With the latest news that Blackberry will be taken private and give up the consumer business to focus on the enterprise are signs that Blackberry will never recover their mobile market share, which ComScore reported at 4.3% of the US market as of July 2013. What do these events mean for B2B companies who still have a mobile strategy that is reliant on a Blackberry-using audience?
Many regulated industries like finance, health care and government have stuck with the devices due to compliance issues requiring employers access employees’ communications records. The first question you need to ask is how many of your customers and prospects still use Blackberries. Do your own research of your website with your web analytics program. Google Analytics breaks traffic down by specific devices. Under the audience tab, go to Mobile and choose Devices.
When reviewing this for SocialMediaB2B.com, there was only one Blackberry model (BlackBerry 9900 Dakota) listed among the top 25 devices. Since most of the traffic comes from Apple devices and a small percentage from Samsung devices, we can choose to ignore the Blackberry. But that is our audience. If you find a large number of Blackberries accessing your web site, here are three things to do to make sure your mobile efforts reach your audience.
1. Test Your Mobile Site on a Blackberry Simulator
As more and more people access your website, blog and landing pages on mobile devices, you need to know how they look on those devices. It is never hard to come up with an iPhone, iPad or even the latest Android phones from your co-workers to view your site. Blackberries are harder to come by. But if you have determined that you need to test your site on a Blackberry and you don’t have access to a real device, install a Blackberry simulator to make sure you see what your visitors see. If you have never paid attention to these devices and your site uses incompatible technology, your response depends on how big the audience is and how broken the site is. Also see #3 below before expending significant resources in fixing these problems.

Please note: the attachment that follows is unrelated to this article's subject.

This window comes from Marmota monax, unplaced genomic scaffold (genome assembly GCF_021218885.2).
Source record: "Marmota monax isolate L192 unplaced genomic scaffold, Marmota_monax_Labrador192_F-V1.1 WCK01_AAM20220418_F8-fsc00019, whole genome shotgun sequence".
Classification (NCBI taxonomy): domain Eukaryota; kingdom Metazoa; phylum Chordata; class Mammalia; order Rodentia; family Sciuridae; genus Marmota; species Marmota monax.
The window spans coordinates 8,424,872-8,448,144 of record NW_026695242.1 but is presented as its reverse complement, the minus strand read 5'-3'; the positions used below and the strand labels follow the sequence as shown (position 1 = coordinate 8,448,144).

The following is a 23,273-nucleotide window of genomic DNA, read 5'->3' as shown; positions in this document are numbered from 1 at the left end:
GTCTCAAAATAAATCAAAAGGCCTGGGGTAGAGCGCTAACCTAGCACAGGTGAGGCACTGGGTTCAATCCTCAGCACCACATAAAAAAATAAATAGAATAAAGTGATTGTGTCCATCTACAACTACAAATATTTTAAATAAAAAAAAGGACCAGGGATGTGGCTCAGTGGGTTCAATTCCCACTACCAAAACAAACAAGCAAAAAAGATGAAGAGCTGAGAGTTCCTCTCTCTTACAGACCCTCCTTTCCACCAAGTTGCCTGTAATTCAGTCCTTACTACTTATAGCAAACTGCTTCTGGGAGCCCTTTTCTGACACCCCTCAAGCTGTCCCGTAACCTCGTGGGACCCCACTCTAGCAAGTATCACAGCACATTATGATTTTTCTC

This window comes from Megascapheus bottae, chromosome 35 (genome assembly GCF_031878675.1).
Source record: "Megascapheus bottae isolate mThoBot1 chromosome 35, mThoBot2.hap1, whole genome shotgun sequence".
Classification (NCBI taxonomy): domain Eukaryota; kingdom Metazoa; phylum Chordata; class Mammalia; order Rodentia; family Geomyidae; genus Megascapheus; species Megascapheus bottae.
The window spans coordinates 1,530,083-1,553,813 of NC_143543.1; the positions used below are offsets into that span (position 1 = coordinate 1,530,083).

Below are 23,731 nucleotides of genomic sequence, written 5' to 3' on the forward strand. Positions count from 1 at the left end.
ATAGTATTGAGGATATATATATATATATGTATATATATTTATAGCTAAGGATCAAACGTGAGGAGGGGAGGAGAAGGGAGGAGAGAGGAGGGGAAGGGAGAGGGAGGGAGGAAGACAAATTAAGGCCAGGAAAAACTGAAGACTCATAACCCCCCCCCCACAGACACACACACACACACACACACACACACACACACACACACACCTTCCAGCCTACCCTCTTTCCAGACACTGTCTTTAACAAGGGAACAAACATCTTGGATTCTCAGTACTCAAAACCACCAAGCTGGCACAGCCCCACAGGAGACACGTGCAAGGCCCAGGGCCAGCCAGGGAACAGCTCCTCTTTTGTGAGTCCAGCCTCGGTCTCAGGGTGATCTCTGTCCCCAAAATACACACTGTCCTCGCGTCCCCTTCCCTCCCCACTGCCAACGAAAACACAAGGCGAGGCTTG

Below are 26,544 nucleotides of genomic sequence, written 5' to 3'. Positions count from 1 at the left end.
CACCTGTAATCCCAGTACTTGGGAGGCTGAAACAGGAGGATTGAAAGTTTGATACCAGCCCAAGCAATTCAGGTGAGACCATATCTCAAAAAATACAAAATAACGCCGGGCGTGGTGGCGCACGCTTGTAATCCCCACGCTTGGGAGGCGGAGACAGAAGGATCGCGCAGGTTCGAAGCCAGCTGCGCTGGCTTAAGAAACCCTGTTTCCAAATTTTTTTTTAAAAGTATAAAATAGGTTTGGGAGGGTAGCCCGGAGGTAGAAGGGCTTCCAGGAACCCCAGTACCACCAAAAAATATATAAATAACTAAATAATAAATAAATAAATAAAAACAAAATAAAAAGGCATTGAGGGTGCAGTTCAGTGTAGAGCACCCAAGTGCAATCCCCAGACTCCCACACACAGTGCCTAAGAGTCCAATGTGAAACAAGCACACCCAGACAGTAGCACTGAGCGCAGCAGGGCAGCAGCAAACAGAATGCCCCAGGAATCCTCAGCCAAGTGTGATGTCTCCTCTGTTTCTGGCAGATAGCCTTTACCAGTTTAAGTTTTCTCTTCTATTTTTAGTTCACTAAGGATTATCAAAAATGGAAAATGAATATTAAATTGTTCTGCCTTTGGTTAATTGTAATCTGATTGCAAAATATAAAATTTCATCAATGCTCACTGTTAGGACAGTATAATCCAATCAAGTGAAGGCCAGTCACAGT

2. Avoid Building Native Blackberry Apps
If you were planning on developing a Blackberry app, no matter how large your Blackberry audience, you need to stop. This audience is shrinking, and for many reasons these people will be switching to other devices. The best option now is to focus on building a mobile web-based app that takes advantage of the latest technology that is compatible with multiple devices. Blackberry provides tools to make sure HTML5 apps are compatible with their devices too.
3. Start Planning for a Move to iOS
As Blackberry stops selling devices to consumers, fewer people will have Blackberries. As more IT departments let people bring in their own devices (iPhones) or provide iPhones to them, there will be fewer Blackberries. Unless you work in an industry where the Blackberry provides something that no other device can provide, which only seems to be a physical keyboard and a blinking red notification light, the majority of your customers and prospects will no longer be using Blackberries. That means it is time to begin optimizing your mobile experience for the iOS. This doesn’t mean create an iPhone app, but test your website, blog and landing pages on an iPhone and iPad. Make sure visitors can do what you expect them to do.
Are you still paying attention to Blackberries in your B2B mobile marketing or has your audience moved on to other devices?